A case of “tearing” back pain and acute limb ischaemiaBMJ 2009; 338 doi: http://dx.doi.org/10.1136/bmj.a3114 (Published 05 February 2009) Cite this as: BMJ 2009;338:a3114
- R Allison, specialist registrar in radiology1,
- M G Wyatt, consultant vascular surgeon2,
- R Williams, consultant interventional radiologist1
- 1Department of Interventional Radiology, Freeman Hospital, Newcastle upon Tyne NE7 7DN
- 2Department of Vascular Surgery, Freeman Hospital
- Correspondence to: M G Wyatt
A 50 year old man presented to his local accident and emergency department with sudden onset of severe “tearing” interscapular back pain and a cold white insensate left leg. At initial assessment he had pronounced hypertension, an ischaemic left leg, and an impalpable left femoral pulse. His medical history was unremarkable. An urgent computed tomography angiogram was obtained (fig 1⇓).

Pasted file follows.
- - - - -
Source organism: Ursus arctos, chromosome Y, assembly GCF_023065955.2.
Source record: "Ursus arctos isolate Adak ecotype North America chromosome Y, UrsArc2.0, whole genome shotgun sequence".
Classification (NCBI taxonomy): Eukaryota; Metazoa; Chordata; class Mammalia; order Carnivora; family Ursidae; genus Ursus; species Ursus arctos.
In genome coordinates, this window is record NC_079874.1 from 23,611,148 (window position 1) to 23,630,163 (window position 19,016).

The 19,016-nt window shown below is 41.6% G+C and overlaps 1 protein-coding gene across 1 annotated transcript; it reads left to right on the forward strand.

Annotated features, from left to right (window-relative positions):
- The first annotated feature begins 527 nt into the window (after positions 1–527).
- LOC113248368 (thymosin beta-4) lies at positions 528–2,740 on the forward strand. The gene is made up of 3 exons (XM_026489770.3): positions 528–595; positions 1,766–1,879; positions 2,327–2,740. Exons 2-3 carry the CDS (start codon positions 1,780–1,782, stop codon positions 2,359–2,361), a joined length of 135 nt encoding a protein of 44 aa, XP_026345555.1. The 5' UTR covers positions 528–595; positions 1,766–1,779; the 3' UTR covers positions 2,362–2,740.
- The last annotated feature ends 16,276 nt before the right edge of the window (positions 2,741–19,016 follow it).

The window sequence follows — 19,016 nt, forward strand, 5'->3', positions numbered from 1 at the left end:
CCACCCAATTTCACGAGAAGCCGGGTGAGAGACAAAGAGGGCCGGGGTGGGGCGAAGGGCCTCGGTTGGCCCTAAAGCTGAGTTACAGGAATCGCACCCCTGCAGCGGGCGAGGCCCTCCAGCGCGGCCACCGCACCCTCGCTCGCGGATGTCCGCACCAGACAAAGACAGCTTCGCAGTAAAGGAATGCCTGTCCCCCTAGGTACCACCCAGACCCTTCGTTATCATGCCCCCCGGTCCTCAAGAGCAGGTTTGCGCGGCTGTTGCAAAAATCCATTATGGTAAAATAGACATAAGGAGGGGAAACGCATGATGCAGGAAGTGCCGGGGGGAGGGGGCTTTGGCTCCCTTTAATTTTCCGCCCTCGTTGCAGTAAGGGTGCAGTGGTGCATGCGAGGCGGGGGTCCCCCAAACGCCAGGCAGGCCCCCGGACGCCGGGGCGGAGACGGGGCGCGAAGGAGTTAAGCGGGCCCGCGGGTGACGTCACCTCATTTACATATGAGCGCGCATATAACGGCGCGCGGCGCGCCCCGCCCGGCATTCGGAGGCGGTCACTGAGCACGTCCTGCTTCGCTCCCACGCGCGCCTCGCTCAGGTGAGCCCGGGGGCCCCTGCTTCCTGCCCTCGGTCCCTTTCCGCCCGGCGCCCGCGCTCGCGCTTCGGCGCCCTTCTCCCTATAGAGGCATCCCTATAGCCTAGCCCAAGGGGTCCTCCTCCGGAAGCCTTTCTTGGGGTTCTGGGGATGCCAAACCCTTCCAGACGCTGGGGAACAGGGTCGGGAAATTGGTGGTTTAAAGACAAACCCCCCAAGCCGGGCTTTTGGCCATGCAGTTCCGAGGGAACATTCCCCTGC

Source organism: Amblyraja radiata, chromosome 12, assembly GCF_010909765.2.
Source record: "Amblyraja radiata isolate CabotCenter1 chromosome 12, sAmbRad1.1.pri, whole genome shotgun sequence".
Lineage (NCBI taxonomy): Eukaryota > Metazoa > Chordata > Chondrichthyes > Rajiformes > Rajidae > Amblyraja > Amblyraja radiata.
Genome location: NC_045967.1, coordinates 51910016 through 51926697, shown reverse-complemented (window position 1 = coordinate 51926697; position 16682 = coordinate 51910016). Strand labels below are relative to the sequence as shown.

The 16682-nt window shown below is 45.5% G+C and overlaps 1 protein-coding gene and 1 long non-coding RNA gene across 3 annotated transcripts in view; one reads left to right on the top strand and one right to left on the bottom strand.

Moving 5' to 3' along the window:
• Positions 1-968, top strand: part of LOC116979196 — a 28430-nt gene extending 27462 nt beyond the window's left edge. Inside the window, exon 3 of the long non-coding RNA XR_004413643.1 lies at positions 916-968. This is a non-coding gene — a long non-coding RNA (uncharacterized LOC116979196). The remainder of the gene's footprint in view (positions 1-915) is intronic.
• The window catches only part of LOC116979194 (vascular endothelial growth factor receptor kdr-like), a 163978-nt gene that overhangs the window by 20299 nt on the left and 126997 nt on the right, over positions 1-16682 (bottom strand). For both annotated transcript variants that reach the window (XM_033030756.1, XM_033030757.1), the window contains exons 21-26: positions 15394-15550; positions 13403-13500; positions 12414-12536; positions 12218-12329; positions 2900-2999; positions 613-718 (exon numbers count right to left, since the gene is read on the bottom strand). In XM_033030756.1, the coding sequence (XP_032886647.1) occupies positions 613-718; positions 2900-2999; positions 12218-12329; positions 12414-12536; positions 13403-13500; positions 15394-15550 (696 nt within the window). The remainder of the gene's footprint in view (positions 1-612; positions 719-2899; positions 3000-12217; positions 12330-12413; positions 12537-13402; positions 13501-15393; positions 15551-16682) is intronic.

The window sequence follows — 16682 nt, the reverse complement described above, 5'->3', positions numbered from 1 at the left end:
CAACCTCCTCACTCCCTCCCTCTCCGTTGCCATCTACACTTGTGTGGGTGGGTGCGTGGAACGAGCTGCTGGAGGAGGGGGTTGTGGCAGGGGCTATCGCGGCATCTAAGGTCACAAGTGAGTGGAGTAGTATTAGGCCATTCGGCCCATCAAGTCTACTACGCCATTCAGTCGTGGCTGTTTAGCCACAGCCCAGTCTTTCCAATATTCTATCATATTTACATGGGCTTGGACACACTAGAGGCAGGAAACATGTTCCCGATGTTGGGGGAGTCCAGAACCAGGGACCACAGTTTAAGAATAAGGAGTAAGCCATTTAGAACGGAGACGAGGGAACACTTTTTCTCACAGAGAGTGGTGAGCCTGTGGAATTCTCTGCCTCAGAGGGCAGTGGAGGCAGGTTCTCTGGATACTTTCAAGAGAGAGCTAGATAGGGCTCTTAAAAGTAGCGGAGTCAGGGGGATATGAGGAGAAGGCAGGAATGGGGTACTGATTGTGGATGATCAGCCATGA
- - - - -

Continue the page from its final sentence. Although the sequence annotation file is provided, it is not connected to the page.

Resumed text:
1 What is the diagnosis?
2 What is the most common classification system, and how would you classify this case?
3 What complication does the patient have?
4 What are the treatment options?
1 The angiogram shows a thoracic aortic dissection (fig 2⇓).
2 The most common classification system is the Stanford classification. This is a Stanford type B dissection. It starts distal to the left subclavian artery.
3 The intimal flap has occluded the left common iliac artery causing acute ischaemia of the left leg.
4 Complicated type B dissections should be treated by endovascular insertion of an aortic stent graft or open surgery to replace the affected aortic segment. Uncomplicated dissections should be treated by aggressive blood pressure management.
The angiogram shows …
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